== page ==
Ah, crème brûlée, I remember you well. I first tasted you on a big-girl date wearing big-girl heels and blue eye shadow. We were so young (and so regrettably unfashionable) then, weren’t we? And now, that boyfriend-turned-psycho is but a distant memory and I’m no longer a size 2, yet and yet, you’re still with me, after all this time. How nice of you…
You know, I’m a self-professed vanilla custard purist. I don’t go for the lemongrass/thyme/verbeena/yuzu/sha la la la/sha la la la- infusions. I want plain, vanilla bean custard – c’est tout. But, for no apparent reason, I bucked all that and made crème brûlée with one of my favorite flavorings – pandanus (Lá Dứa.)
Pandanus is a fragrant, green leaf, sometimes referred to as Asian vanilla because of its sweet, earthy perfume. Vietnamese recipes call for steeping the leaves in coconut milk, soy milk, silken tofu or sticky rice for various dessert dishes. It can also be used in savory dishes where it is steamed with jasmine or basmati rice or as a wrapper for fish, seafood or meat. I don’t know how to best describe its flavor and perfume but I know it’s one of my favorite scents. (If, by chance, anyone has the Dior or Chanel hookup, a pandanus-scented perfume would be really awesome.)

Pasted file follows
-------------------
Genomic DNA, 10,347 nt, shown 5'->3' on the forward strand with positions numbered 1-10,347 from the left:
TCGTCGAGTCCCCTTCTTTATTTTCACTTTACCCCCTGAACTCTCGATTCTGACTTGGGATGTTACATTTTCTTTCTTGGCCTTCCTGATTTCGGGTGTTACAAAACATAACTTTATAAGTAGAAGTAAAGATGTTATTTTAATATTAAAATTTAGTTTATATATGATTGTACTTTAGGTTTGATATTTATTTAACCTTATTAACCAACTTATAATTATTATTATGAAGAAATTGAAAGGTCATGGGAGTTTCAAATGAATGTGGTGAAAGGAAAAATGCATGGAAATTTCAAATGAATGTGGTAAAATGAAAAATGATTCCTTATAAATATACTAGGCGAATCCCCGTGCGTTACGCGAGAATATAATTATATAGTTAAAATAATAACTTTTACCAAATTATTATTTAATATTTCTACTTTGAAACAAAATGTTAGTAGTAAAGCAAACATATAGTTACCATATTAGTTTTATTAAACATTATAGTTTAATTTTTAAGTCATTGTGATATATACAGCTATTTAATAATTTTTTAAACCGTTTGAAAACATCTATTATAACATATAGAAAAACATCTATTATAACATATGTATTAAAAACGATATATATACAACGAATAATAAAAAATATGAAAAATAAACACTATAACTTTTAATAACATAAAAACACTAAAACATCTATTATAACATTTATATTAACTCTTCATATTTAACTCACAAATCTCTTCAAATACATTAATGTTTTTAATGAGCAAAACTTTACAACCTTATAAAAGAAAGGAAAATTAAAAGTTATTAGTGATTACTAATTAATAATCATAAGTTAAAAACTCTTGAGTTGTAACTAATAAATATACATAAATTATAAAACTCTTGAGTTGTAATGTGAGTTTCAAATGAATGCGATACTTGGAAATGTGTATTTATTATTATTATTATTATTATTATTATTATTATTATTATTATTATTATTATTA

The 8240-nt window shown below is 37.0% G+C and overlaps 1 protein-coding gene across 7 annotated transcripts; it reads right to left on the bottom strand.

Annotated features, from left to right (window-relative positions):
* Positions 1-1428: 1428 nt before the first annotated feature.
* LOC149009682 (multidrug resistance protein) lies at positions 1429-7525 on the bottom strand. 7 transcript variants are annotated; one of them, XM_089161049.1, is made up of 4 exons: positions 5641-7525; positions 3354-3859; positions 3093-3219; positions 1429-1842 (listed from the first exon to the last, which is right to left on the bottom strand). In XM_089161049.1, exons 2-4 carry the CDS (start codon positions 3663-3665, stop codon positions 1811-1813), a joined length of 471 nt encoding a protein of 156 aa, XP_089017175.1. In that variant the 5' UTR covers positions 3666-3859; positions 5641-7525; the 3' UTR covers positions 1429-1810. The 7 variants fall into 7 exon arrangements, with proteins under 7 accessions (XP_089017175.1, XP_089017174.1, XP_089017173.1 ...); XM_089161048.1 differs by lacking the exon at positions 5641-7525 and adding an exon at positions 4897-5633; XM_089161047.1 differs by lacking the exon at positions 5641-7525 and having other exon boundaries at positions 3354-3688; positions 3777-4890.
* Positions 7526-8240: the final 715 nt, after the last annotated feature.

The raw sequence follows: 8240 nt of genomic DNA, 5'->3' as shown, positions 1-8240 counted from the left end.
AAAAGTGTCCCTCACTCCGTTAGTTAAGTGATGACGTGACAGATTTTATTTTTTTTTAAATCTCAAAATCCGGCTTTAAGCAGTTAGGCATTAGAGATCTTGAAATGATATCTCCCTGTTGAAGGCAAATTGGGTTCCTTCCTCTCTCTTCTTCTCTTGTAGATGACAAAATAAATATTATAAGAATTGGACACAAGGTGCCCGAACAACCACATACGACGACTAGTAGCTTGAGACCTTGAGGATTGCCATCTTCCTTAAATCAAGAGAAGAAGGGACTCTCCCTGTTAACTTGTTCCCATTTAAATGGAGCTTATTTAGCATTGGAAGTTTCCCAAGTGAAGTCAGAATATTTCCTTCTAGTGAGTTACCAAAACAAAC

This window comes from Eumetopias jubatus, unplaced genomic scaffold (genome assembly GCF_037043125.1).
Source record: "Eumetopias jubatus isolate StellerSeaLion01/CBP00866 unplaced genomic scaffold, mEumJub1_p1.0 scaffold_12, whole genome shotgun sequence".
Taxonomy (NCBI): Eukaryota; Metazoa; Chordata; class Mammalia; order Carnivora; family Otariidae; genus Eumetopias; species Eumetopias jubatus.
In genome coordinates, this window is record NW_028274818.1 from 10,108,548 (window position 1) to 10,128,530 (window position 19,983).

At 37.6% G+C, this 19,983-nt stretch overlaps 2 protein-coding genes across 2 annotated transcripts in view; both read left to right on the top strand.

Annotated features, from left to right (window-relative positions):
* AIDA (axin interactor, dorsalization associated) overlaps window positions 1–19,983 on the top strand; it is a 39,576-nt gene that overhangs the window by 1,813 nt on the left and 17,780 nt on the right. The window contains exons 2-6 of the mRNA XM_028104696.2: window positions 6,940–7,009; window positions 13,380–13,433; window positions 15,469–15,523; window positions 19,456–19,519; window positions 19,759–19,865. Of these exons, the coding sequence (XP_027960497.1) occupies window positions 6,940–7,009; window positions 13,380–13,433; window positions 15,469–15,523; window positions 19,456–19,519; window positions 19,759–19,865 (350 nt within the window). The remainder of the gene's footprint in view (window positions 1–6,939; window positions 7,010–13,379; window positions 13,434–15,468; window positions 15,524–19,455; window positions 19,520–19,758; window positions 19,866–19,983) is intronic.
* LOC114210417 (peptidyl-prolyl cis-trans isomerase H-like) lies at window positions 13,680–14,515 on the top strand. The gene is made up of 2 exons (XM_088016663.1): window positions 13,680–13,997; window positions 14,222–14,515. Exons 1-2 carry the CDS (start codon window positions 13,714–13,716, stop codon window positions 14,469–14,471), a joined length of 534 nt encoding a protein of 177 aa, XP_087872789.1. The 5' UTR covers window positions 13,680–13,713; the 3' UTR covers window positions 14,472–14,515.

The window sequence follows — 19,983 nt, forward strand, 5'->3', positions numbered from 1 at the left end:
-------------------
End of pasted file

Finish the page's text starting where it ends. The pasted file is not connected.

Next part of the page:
I’m very, very pleased with the flavor of this dessert and my heretical leap. The pandanus flavor was not too strong or overpowering as I was fearing but just enough to make me want to hair spray my bangs and wear a cropped, pink tank top all over again. It’s that good.
PANDANUS CRÈME BRÛLÉE – KEM NỨỚNG LÁ DỨA
adapted from Donna Hay’s Modern Classics Book 2
INGREDIENTS (6 servings):
- 4 cups (1 L) cream [I used Calder's]
- 7 pandanus leaves (if fresh is not available, you can find these in the freezer — oftentimes near the frozen banana leaves at many Asian grocery stores) — tied into a knot.
- 8 egg yolks
- 1/2 cup (225 g) superfine sugar
- 1/4 cup (112 g) superfine sugar (for the topping)
Preheat the oven to 300F (150C). Place the cream and pandanus leaf bundle in a saucepan over low heat and simmer for 3 minutes. Set aside for 20 minutes.
Whisk the egg yolks and sugar until well combined. Slowly pour over the cream mixture to the saucepan and stir over medium low heat for 6-8 minutes or until thick enough to coat the pack of a spoon. Remove the pandanus leaves and strain the mixture into 6 x 3/4 cup (each 6 fl. oz/185ml) capacity ramekins. Place the ramekins in a baking dish and pour in enough hot water to come up halfway up the side of the ramekins. Bake for 15-20 minutes or until the custard is set. [You can test by gently wiggling the ramekin - the outer edge should be almost set and the center should jiggle like Jell-O]
Place the ramekins on a baking tray, sprinkle with the extra sugar and allow to stand for 2 minutes. Place ice cubes in the tray around the ramekins, place under a preheated broiler and cook for 2-3 minutes or until the sugar is melted and golden.
Check out these blog posts:
Crème brûlée with Jen’s amazing step-by-step photos at Use Real Butter
Crème brûlée from Nordljus
Crème brûlée from WhatsForLunchHoney